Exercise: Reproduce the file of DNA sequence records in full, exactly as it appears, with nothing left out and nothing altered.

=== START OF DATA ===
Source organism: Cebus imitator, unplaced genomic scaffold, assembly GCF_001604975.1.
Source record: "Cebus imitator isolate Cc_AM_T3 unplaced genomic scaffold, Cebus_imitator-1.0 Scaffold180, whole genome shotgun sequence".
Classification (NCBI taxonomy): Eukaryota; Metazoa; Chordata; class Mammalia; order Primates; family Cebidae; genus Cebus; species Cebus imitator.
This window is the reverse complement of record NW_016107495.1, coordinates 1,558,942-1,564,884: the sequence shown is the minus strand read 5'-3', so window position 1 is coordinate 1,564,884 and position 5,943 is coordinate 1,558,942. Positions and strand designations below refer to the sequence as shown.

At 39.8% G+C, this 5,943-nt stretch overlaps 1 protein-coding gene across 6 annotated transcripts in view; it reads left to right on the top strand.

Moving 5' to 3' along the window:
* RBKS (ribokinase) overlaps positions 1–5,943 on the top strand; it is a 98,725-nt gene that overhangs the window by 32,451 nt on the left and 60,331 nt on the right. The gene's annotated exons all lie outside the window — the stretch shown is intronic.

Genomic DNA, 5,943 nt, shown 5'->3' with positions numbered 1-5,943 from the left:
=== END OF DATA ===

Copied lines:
Source organism: Cebus imitator, unplaced genomic scaffold, assembly GCF_001604975.1.
Source record: "Cebus imitator isolate Cc_AM_T3 unplaced genomic scaffold, Cebus_imitator-1.0 Scaffold180, whole genome shotgun sequence".
Classification (NCBI taxonomy): Eukaryota; Metazoa; Chordata; class Mammalia; order Primates; family Cebidae; genus Cebus; species Cebus imitator.
This window is the reverse complement of record NW_016107495.1, coordinates 1,558,942-1,564,884: the sequence shown is the minus strand read 5'-3', so window position 1 is coordinate 1,564,884 and position 5,943 is coordinate 1,558,942. Positions and strand designations below refer to the sequence as shown.

At 39.8% G+C, this 5,943-nt stretch overlaps 1 protein-coding gene across 6 annotated transcripts in view; it reads left to right on the top strand.

Moving 5' to 3' along the window:
* RBKS (ribokinase) overlaps positions 1–5,943 on the top strand; it is a 98,725-nt gene that overhangs the window by 32,451 nt on the left and 60,331 nt on the right. The gene's annotated exons all lie outside the window — the stretch shown is intronic.

Genomic DNA, 5,943 nt, shown 5'->3' with positions numbered 1-5,943 from the left: